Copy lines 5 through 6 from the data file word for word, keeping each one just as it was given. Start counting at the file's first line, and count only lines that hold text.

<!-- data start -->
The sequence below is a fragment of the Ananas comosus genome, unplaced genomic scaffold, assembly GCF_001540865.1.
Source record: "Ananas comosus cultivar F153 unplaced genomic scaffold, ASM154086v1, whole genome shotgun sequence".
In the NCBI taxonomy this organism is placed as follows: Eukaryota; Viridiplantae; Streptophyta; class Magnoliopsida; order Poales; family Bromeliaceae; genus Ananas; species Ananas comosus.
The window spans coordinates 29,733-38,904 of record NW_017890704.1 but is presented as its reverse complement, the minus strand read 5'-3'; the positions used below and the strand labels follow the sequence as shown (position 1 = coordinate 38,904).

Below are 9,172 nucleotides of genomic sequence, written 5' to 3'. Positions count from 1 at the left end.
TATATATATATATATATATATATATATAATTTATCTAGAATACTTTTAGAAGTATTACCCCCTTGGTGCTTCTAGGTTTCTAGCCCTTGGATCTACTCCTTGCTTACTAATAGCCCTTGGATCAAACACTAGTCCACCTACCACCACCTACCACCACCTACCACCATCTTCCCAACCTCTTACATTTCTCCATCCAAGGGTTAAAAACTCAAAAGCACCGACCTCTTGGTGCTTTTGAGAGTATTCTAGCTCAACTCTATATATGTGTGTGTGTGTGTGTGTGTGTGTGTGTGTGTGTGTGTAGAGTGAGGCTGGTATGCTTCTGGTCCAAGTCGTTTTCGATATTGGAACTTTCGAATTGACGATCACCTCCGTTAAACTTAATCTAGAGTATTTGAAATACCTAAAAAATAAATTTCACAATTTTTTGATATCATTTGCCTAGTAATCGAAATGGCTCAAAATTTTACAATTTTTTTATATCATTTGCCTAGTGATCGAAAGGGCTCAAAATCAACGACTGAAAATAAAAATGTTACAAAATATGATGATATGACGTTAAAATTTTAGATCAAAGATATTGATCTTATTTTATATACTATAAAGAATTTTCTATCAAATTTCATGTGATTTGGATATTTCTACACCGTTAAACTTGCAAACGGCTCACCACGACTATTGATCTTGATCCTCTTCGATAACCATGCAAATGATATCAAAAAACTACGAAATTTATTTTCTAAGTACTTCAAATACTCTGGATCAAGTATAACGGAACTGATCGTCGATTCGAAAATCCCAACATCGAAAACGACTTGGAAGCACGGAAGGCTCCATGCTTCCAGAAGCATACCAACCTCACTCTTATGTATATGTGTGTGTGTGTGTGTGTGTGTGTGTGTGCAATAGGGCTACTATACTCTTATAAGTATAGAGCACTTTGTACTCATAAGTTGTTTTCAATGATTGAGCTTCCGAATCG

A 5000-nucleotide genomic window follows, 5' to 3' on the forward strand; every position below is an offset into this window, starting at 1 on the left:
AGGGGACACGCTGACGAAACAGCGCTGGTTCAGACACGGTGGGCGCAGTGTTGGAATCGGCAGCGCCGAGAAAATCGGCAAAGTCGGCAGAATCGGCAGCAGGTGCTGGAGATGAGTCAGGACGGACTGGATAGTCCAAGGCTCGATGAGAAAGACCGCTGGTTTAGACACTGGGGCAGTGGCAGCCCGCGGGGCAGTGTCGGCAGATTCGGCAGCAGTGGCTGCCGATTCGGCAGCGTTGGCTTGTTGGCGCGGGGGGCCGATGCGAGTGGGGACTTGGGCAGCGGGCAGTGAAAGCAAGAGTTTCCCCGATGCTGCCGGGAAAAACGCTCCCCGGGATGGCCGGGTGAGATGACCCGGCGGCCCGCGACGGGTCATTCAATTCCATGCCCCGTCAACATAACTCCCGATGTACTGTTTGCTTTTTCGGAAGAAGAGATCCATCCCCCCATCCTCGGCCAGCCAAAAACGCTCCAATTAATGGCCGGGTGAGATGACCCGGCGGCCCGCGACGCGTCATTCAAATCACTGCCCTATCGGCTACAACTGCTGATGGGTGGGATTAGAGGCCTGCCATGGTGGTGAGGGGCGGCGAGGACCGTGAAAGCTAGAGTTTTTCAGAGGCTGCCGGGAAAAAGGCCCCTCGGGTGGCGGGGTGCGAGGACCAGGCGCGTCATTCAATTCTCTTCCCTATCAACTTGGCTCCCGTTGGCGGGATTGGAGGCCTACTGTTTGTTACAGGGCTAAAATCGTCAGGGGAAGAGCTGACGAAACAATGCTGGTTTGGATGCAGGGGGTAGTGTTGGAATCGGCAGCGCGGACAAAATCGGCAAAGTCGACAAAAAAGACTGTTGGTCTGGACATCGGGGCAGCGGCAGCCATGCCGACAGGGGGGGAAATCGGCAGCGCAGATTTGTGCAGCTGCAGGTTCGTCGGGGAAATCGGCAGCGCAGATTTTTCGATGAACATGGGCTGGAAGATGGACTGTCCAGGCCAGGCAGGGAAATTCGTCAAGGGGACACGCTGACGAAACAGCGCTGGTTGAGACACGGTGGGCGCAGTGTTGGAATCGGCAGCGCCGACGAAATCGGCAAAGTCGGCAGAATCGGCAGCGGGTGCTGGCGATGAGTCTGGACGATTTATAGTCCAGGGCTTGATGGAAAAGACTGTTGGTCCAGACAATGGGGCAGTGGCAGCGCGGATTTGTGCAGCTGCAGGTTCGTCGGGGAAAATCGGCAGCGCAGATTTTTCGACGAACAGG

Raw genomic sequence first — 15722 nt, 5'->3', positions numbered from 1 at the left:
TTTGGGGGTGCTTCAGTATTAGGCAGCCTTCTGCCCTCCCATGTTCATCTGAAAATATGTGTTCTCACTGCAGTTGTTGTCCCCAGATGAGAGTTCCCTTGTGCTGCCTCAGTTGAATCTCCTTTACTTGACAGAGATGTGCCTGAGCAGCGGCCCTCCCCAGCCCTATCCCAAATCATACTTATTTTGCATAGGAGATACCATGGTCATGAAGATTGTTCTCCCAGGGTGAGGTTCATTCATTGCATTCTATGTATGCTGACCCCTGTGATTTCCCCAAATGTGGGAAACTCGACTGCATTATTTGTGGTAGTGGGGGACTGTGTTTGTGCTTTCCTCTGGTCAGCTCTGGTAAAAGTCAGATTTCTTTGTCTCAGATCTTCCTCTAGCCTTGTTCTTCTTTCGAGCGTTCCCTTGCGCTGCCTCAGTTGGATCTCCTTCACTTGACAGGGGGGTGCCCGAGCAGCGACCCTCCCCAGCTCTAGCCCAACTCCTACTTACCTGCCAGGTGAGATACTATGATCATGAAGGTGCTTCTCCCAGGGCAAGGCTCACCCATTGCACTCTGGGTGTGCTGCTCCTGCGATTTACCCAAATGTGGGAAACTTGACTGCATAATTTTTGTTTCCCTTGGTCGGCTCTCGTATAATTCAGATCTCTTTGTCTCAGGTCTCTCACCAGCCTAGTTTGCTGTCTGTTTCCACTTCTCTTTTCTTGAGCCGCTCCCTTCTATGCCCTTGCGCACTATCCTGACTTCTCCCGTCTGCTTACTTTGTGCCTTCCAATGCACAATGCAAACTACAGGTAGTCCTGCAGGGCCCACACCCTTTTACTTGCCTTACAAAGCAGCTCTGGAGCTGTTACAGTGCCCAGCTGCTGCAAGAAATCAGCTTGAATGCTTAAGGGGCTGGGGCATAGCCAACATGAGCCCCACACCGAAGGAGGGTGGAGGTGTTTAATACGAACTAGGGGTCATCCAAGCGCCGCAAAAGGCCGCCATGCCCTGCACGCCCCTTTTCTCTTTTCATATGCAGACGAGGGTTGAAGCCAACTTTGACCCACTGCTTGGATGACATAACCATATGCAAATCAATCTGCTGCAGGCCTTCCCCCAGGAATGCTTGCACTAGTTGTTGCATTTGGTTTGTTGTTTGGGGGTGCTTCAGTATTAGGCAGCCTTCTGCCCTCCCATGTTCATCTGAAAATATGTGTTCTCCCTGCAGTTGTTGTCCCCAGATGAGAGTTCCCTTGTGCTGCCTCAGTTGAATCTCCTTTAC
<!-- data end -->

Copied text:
Below are 9,172 nucleotides of genomic sequence, written 5' to 3'. Positions count from 1 at the left end.
TATATATATATATATATATATATATATAATTTATCTAGAATACTTTTAGAAGTATTACCCCCTTGGTGCTTCTAGGTTTCTAGCCCTTGGATCTACTCCTTGCTTACTAATAGCCCTTGGATCAAACACTAGTCCACCTACCACCACCTACCACCACCTACCACCATCTTCCCAACCTCTTACATTTCTCCATCCAAGGGTTAAAAACTCAAAAGCACCGACCTCTTGGTGCTTTTGAGAGTATTCTAGCTCAACTCTATATATGTGTGTGTGTGTGTGTGTGTGTGTGTGTGTGTGTGTGTAGAGTGAGGCTGGTATGCTTCTGGTCCAAGTCGTTTTCGATATTGGAACTTTCGAATTGACGATCACCTCCGTTAAACTTAATCTAGAGTATTTGAAATACCTAAAAAATAAATTTCACAATTTTTTGATATCATTTGCCTAGTAATCGAAATGGCTCAAAATTTTACAATTTTTTTATATCATTTGCCTAGTGATCGAAAGGGCTCAAAATCAACGACTGAAAATAAAAATGTTACAAAATATGATGATATGACGTTAAAATTTTAGATCAAAGATATTGATCTTATTTTATATACTATAAAGAATTTTCTATCAAATTTCATGTGATTTGGATATTTCTACACCGTTAAACTTGCAAACGGCTCACCACGACTATTGATCTTGATCCTCTTCGATAACCATGCAAATGATATCAAAAAACTACGAAATTTATTTTCTAAGTACTTCAAATACTCTGGATCAAGTATAACGGAACTGATCGTCGATTCGAAAATCCCAACATCGAAAACGACTTGGAAGCACGGAAGGCTCCATGCTTCCAGAAGCATACCAACCTCACTCTTATGTATATGTGTGTGTGTGTGTGTGTGTGTGTGTGTGCAATAGGGCTACTATACTCTTATAAGTATAGAGCACTTTGTACTCATAAGTTGTTTTCAATGATTGAGCTTCCGAATCG